Last updated on February 4, 2019
A whole range of ailments may be due to gluten in the grains we consume. Don’t worry If your doctor asks you to give it up, for you will find your energy levels improving
A medical mystery is in the process of being solved, thanks to new research in the field of gastrology/gastroenterology. This research is focused on the intestine, called gut in common parlance. It has been found that a condition called ‘leaky gut’ can be the cause of many ailments.
What makes the gut leak? Holes develop in the lining of the intestine, resulting in toxins and bacteria percolating into the body. This can lead to conditions such as bloating, gas, cramps, allergies, fatigue, headache and joint pain. Since these symptoms are known to result from other illnesses, getting a correct diagnosis can be problematic.
“There are highly sophisticated laboratory tests to assess intestinal permeability,” says Dr Sarath Gopalan, pediatric gastroenterologist and hepatologist. “But these may be very cumbersome and time-consuming. Food allergy tests using specialised Immunoglobulin G (IgG) examine a wide range of antigens in the food which may be responsible.”
In some cases, the patient’s diet is not to be blamed, as they may have inherited a weak intestine. But more often, it is due to gluten (found in grains such as wheat, barley, rye and oats), dairy products, soy, refined sugar, caffeine or alcohol.
Most north Indians wonder how wheat, their staple food, can possibly be the villain of the piece. I asked nutritionist Dr Ishi Khosla about patients’ response. “When a patient is suffering and told that she can heal herself by giving up wheat rotis, she is willing to switch to alternative flours,” she told me. “What eases the treatment process is that patients feel more energetic after giving up wheat, which helps them accept the need to eliminate it.”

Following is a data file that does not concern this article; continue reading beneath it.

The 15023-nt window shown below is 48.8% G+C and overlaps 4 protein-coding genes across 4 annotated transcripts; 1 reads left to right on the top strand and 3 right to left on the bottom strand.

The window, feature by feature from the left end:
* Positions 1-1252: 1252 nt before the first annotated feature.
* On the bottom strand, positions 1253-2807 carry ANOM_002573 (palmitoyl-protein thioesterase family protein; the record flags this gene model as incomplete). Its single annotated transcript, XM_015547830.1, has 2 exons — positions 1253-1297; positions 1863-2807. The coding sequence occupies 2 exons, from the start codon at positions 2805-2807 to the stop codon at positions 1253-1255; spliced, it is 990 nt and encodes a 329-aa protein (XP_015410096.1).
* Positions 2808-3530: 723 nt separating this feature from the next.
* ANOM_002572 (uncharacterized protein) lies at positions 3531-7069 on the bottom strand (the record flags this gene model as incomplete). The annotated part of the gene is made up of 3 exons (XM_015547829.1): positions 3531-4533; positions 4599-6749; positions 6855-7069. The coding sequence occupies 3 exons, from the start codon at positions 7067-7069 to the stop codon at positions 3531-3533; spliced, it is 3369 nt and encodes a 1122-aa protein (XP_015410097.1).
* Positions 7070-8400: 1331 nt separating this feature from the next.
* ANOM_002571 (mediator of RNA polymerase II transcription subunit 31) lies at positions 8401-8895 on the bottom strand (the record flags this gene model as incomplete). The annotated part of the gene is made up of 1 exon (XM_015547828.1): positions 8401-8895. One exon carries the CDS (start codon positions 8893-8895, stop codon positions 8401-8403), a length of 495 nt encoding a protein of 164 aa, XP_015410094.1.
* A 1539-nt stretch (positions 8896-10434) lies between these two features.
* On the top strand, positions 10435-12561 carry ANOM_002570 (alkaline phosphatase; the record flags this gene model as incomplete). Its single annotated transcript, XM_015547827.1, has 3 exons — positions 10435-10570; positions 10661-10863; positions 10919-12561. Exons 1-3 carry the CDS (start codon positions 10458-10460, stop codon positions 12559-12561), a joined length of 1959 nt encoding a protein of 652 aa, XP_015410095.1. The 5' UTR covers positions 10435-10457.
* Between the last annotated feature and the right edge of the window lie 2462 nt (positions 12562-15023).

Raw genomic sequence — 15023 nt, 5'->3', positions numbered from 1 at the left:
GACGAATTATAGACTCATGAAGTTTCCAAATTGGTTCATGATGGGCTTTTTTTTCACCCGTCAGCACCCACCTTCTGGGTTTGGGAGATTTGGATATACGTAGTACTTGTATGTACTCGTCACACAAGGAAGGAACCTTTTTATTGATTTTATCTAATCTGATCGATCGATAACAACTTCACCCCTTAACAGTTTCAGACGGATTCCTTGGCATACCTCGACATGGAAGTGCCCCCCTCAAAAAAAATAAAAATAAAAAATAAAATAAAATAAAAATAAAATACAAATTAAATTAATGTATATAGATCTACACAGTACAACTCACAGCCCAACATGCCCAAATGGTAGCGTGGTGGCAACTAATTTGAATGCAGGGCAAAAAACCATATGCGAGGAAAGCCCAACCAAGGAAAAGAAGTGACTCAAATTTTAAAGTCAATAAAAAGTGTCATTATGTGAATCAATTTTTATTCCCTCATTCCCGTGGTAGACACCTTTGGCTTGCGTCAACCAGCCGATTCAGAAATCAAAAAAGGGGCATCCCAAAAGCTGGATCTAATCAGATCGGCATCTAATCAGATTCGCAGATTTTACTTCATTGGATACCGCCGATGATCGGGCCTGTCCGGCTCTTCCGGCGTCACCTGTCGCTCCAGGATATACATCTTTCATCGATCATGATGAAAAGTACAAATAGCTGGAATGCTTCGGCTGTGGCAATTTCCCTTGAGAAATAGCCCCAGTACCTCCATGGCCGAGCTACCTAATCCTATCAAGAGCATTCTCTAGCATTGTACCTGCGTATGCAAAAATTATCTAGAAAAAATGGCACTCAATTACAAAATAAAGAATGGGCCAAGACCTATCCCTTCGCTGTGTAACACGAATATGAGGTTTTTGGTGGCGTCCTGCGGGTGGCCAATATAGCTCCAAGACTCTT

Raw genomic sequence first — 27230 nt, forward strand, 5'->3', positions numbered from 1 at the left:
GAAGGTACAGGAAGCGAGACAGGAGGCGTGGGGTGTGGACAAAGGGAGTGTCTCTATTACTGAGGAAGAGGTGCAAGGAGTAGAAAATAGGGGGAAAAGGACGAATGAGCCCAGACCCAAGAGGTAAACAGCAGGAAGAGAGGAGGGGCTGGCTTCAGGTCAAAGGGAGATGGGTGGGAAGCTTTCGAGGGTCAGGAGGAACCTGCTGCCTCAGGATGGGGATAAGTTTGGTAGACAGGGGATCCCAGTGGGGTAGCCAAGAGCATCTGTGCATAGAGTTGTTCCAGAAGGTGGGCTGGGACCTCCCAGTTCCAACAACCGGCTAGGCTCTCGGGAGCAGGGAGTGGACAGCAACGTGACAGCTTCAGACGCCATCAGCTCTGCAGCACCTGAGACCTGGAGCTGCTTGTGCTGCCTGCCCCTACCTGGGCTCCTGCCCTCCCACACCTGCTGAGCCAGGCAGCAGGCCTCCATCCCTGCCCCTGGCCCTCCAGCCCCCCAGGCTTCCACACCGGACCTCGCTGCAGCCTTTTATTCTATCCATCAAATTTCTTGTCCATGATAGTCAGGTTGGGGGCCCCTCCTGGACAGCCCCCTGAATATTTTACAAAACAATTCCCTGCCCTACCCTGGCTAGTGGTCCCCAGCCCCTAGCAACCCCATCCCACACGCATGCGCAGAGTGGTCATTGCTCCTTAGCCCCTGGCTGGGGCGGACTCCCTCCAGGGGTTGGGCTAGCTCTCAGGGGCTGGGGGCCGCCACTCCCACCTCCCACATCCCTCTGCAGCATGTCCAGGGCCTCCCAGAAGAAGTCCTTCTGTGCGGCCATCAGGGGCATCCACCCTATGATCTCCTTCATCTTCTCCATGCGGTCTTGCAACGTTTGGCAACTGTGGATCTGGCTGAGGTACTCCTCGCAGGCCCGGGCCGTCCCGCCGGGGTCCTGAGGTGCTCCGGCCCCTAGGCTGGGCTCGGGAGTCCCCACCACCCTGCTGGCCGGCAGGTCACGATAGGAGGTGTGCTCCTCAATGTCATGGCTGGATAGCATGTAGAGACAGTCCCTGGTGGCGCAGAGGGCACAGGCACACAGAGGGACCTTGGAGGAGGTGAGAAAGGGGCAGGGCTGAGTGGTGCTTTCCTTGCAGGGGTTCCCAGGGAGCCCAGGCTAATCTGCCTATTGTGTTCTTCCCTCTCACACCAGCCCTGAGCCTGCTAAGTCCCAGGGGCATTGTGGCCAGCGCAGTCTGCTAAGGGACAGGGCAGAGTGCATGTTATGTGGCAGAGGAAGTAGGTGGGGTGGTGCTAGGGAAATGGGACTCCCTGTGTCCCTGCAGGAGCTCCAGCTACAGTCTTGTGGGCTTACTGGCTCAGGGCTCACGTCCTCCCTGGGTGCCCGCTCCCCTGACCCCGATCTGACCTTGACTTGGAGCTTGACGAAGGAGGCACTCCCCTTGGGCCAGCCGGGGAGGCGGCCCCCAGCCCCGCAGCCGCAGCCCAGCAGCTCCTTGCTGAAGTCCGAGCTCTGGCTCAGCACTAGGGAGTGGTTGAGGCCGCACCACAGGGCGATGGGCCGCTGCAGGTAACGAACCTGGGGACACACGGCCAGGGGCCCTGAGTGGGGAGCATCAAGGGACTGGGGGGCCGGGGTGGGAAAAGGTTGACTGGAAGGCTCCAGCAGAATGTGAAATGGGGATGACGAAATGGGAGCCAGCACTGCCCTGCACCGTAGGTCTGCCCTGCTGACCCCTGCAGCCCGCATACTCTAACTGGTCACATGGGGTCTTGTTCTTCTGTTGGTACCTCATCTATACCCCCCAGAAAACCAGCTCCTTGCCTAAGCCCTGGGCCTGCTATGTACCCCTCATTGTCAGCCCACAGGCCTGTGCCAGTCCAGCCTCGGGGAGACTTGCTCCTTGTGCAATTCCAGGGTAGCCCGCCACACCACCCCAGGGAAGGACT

So the good news is that if you switch to a better diet, the leaks can be stopped. If you are non-vegetarian, you can go for bone broth, which helps reduce inflammation in the gut. Otherwise you can go for raw fermented foods, a good source of natural probiotics. These days you can get yoghurt made of coconut or almond milk, in case you are lactose intolerant. Then there are fermented drinks like Yakult and kombucha. These will rebalance your microbiome, which is the combined genetic material of the microorganisms in a particular environment.
Another condition in which wheat acts as the villain is celiac disease, an autoimmune disease that occurs because of gluten, a protein present in wheat, barley, rye and oats. In patients of celiac disease, gluten protein is not digested completely and that leads to damage to the small intestinal mucosa. These patients fail to grow in height and weight, develop chronic diarrhoea, anaemia and weakness of bones.
Dr Tom O’Bryan, who is on the board of the American Association of Clinical Nutritionists says, “Apart from the fact that it can occur at any age and is highly under diagnosed, celiac disease (once thoought of as a Western disease) and gluten insensitivity can impact both physical and mental health.”
So should the general population be asked to stop buying wheat flour? Dr Ishi Khosla, who is also president of the Celiac Society of India says, “The aim is to not target wheat but rather to help those suffering from wheat sensitivity to get diagnosed and to lead better lives. The symptoms and screening tools must be known to doctors, healthcare professionals and the public.”
Dr Gopalan emphasises that a gluten-free diet is the only answer to celiac disease. “This is the only effective treatment, there is no drug treatment,” he says. “The patient is put on a strictly compliant gluten-free diet for three months, after which there will be a clear improvement in clinical symptoms.” Even if the patient is found to have Non-Celiac Gluten Sensitivity (NCGS), a gluten-free diet will continue for years, even for life.
Those of us in the medical community who believe in preventive care would advise a change in diet as soon as the doctor’s diagnosis says wheat is the villain. Be assured, gluten is bad for health only for those who have a problem, that is about 1-6% of the population.
Dr Reshma is an advocate of wellness, prevention and holistic health. Instagram handle: dr.reshmakhattarbhagat